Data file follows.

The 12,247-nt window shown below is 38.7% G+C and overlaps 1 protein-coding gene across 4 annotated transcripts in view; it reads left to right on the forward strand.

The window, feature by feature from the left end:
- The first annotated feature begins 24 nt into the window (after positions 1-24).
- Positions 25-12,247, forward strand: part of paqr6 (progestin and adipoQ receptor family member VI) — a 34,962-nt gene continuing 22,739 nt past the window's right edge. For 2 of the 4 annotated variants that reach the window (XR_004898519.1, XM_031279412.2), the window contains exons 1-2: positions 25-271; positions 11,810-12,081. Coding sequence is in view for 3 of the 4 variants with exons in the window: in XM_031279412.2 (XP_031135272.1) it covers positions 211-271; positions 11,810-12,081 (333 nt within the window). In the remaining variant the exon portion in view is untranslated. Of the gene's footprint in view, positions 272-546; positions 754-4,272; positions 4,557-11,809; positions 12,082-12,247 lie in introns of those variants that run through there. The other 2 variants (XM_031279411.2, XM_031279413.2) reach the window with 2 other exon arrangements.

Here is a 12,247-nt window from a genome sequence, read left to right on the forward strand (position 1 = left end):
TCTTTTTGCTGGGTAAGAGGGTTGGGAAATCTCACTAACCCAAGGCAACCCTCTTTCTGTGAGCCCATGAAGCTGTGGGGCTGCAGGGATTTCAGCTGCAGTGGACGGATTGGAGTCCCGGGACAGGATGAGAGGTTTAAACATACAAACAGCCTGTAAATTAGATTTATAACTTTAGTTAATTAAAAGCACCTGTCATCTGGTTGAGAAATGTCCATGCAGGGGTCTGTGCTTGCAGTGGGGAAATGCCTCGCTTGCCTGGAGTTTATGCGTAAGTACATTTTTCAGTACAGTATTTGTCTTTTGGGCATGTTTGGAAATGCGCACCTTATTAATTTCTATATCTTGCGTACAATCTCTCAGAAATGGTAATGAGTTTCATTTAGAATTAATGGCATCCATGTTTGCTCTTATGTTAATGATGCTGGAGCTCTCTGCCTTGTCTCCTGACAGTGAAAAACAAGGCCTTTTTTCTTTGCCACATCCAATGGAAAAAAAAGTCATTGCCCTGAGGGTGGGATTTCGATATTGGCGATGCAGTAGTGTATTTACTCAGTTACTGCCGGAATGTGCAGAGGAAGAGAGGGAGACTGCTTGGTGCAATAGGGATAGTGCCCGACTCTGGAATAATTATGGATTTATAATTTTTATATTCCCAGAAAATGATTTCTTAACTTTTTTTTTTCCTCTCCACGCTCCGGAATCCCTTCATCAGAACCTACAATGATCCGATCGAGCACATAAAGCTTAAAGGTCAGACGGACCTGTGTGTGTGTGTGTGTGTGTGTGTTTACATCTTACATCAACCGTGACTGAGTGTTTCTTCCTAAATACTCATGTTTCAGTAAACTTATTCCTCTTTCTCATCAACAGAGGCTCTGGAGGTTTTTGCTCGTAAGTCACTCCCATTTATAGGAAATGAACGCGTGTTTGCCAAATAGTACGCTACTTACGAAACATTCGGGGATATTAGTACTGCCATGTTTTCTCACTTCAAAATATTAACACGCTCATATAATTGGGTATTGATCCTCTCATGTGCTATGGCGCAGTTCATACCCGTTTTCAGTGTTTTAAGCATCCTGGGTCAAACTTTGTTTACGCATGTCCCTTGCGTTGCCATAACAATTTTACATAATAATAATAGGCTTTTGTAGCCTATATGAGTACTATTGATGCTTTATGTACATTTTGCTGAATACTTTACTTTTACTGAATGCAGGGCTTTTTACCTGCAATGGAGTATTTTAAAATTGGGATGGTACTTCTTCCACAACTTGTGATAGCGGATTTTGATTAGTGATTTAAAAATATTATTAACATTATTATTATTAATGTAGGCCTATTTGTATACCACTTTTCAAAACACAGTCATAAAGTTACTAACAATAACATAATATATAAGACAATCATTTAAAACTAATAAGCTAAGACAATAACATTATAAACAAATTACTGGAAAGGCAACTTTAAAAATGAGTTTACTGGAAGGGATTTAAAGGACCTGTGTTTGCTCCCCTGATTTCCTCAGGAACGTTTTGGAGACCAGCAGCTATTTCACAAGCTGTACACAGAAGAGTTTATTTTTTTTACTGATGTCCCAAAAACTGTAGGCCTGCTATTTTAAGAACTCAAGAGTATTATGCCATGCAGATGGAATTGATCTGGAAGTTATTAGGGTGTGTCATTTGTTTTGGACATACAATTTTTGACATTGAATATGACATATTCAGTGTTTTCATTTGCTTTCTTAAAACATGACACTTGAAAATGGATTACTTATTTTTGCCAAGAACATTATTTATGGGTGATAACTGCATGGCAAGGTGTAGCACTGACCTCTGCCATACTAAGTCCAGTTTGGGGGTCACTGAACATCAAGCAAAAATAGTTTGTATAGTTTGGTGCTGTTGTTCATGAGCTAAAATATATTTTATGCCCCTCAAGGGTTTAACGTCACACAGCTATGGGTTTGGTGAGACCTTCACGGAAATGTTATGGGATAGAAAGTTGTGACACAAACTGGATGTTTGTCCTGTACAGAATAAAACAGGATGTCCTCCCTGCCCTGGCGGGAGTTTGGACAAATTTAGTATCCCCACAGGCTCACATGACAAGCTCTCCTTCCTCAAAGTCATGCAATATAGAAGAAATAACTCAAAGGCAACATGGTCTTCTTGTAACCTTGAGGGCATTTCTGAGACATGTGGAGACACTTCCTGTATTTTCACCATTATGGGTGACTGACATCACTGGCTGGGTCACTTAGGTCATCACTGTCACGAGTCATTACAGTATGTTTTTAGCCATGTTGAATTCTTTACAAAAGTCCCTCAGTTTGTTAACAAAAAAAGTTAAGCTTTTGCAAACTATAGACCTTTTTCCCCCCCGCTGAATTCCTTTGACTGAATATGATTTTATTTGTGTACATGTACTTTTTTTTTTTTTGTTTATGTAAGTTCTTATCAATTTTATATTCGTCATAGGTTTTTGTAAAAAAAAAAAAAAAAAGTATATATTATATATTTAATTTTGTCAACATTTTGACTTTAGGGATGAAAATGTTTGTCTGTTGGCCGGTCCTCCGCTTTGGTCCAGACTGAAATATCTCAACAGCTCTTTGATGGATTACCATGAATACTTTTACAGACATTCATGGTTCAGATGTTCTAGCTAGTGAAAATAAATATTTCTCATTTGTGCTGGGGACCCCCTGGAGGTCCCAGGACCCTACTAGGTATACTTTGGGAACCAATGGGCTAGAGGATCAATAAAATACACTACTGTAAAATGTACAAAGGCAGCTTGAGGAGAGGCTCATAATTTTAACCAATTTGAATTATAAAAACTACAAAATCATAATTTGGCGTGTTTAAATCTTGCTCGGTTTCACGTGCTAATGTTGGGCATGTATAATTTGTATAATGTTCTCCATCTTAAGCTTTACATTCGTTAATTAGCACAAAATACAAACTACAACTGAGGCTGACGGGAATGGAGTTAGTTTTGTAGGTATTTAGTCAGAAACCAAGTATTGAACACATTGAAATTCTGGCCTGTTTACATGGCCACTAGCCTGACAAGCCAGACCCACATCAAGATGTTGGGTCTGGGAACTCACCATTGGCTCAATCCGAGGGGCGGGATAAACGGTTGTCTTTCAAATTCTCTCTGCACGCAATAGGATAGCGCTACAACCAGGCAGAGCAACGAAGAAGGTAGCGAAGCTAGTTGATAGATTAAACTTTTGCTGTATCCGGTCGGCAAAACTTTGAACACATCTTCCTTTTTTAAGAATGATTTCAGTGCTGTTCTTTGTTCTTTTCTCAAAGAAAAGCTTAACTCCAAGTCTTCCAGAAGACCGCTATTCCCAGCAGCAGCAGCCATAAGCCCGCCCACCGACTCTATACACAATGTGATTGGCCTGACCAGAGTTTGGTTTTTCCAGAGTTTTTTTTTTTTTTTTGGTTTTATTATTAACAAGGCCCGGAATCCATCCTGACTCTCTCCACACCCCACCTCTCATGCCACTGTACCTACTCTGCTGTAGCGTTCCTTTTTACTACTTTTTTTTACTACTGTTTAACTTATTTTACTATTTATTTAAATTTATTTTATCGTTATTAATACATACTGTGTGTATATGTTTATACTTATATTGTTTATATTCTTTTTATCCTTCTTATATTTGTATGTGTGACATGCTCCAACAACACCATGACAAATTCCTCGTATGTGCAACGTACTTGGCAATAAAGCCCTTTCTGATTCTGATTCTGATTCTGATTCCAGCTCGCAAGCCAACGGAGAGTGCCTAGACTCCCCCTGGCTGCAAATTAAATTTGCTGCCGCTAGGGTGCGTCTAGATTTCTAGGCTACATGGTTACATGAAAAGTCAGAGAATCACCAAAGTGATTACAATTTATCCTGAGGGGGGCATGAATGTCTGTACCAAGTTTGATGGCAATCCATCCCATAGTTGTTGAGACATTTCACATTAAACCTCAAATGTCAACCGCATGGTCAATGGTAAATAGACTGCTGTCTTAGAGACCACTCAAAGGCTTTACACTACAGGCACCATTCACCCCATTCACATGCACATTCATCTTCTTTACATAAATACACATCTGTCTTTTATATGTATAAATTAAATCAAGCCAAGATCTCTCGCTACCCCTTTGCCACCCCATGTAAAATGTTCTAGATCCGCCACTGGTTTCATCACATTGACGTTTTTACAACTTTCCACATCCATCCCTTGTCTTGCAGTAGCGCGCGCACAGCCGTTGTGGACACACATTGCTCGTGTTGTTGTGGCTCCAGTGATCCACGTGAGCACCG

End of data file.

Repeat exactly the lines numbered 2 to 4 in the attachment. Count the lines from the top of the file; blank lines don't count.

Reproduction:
The window, feature by feature from the left end:
- The first annotated feature begins 24 nt into the window (after positions 1-24).
- Positions 25-12,247, forward strand: part of paqr6 (progestin and adipoQ receptor family member VI) — a 34,962-nt gene continuing 22,739 nt past the window's right edge. For 2 of the 4 annotated variants that reach the window (XR_004898519.1, XM_031279412.2), the window contains exons 1-2: positions 25-271; positions 11,810-12,081. Coding sequence is in view for 3 of the 4 variants with exons in the window: in XM_031279412.2 (XP_031135272.1) it covers positions 211-271; positions 11,810-12,081 (333 nt within the window). In the remaining variant the exon portion in view is untranslated. Of the gene's footprint in view, positions 272-546; positions 754-4,272; positions 4,557-11,809; positions 12,082-12,247 lie in introns of those variants that run through there. The other 2 variants (XM_031279411.2, XM_031279413.2) reach the window with 2 other exon arrangements.